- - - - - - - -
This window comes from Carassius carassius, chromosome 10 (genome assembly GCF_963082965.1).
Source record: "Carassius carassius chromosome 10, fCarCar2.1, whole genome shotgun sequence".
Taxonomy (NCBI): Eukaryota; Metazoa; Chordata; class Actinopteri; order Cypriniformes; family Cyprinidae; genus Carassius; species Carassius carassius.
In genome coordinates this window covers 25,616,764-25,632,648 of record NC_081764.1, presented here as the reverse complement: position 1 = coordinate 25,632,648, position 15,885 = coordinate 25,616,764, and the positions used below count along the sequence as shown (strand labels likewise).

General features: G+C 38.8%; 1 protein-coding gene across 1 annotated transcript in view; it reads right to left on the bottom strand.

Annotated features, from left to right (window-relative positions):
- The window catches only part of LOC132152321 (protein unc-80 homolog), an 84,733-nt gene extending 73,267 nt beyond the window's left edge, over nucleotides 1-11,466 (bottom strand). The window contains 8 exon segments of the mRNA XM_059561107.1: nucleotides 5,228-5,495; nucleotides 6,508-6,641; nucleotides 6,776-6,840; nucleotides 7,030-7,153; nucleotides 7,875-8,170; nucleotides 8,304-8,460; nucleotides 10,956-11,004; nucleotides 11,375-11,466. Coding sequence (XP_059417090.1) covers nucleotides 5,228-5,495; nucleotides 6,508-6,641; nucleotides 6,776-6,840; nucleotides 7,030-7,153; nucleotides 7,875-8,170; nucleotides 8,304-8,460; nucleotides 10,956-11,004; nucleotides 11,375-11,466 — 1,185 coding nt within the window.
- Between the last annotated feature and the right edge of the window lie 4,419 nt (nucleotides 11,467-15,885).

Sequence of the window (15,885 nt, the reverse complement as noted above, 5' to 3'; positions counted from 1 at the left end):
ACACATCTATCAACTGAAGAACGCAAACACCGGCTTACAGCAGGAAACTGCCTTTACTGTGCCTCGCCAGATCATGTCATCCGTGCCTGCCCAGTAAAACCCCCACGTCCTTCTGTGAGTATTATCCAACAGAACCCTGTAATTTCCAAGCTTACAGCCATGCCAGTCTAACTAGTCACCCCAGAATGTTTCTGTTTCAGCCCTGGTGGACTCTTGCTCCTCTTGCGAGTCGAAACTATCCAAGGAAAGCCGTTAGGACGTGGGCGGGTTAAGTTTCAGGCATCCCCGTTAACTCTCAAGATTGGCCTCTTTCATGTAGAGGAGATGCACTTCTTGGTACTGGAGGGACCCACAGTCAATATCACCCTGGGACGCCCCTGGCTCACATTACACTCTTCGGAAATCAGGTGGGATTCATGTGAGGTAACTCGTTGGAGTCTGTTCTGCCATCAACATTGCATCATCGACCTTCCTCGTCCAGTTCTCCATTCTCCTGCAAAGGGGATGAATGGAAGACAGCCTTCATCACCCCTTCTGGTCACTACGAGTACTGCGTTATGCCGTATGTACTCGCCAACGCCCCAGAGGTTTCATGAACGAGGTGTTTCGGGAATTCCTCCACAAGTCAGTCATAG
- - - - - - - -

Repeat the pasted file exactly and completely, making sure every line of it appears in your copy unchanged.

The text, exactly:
This window comes from Carassius carassius, chromosome 10 (genome assembly GCF_963082965.1).
Source record: "Carassius carassius chromosome 10, fCarCar2.1, whole genome shotgun sequence".
Taxonomy (NCBI): Eukaryota; Metazoa; Chordata; class Actinopteri; order Cypriniformes; family Cyprinidae; genus Carassius; species Carassius carassius.
In genome coordinates this window covers 25,616,764-25,632,648 of record NC_081764.1, presented here as the reverse complement: position 1 = coordinate 25,632,648, position 15,885 = coordinate 25,616,764, and the positions used below count along the sequence as shown (strand labels likewise).

General features: G+C 38.8%; 1 protein-coding gene across 1 annotated transcript in view; it reads right to left on the bottom strand.

Annotated features, from left to right (window-relative positions):
- The window catches only part of LOC132152321 (protein unc-80 homolog), an 84,733-nt gene extending 73,267 nt beyond the window's left edge, over nucleotides 1-11,466 (bottom strand). The window contains 8 exon segments of the mRNA XM_059561107.1: nucleotides 5,228-5,495; nucleotides 6,508-6,641; nucleotides 6,776-6,840; nucleotides 7,030-7,153; nucleotides 7,875-8,170; nucleotides 8,304-8,460; nucleotides 10,956-11,004; nucleotides 11,375-11,466. Coding sequence (XP_059417090.1) covers nucleotides 5,228-5,495; nucleotides 6,508-6,641; nucleotides 6,776-6,840; nucleotides 7,030-7,153; nucleotides 7,875-8,170; nucleotides 8,304-8,460; nucleotides 10,956-11,004; nucleotides 11,375-11,466 — 1,185 coding nt within the window.
- Between the last annotated feature and the right edge of the window lie 4,419 nt (nucleotides 11,467-15,885).

Sequence of the window (15,885 nt, the reverse complement as noted above, 5' to 3'; positions counted from 1 at the left end):
ACACATCTATCAACTGAAGAACGCAAACACCGGCTTACAGCAGGAAACTGCCTTTACTGTGCCTCGCCAGATCATGTCATCCGTGCCTGCCCAGTAAAACCCCCACGTCCTTCTGTGAGTATTATCCAACAGAACCCTGTAATTTCCAAGCTTACAGCCATGCCAGTCTAACTAGTCACCCCAGAATGTTTCTGTTTCAGCCCTGGTGGACTCTTGCTCCTCTTGCGAGTCGAAACTATCCAAGGAAAGCCGTTAGGACGTGGGCGGGTTAAGTTTCAGGCATCCCCGTTAACTCTCAAGATTGGCCTCTTTCATGTAGAGGAGATGCACTTCTTGGTACTGGAGGGACCCACAGTCAATATCACCCTGGGACGCCCCTGGCTCACATTACACTCTTCGGAAATCAGGTGGGATTCATGTGAGGTAACTCGTTGGAGTCTGTTCTGCCATCAACATTGCATCATCGACCTTCCTCGTCCAGTTCTCCATTCTCCTGCAAAGGGGATGAATGGAAGACAGCCTTCATCACCCCTTCTGGTCACTACGAGTACTGCGTTATGCCGTATGTACTCGCCAACGCCCCAGAGGTTTCATGAACGAGGTGTTTCGGGAATTCCTCCACAAGTCAGTCATAG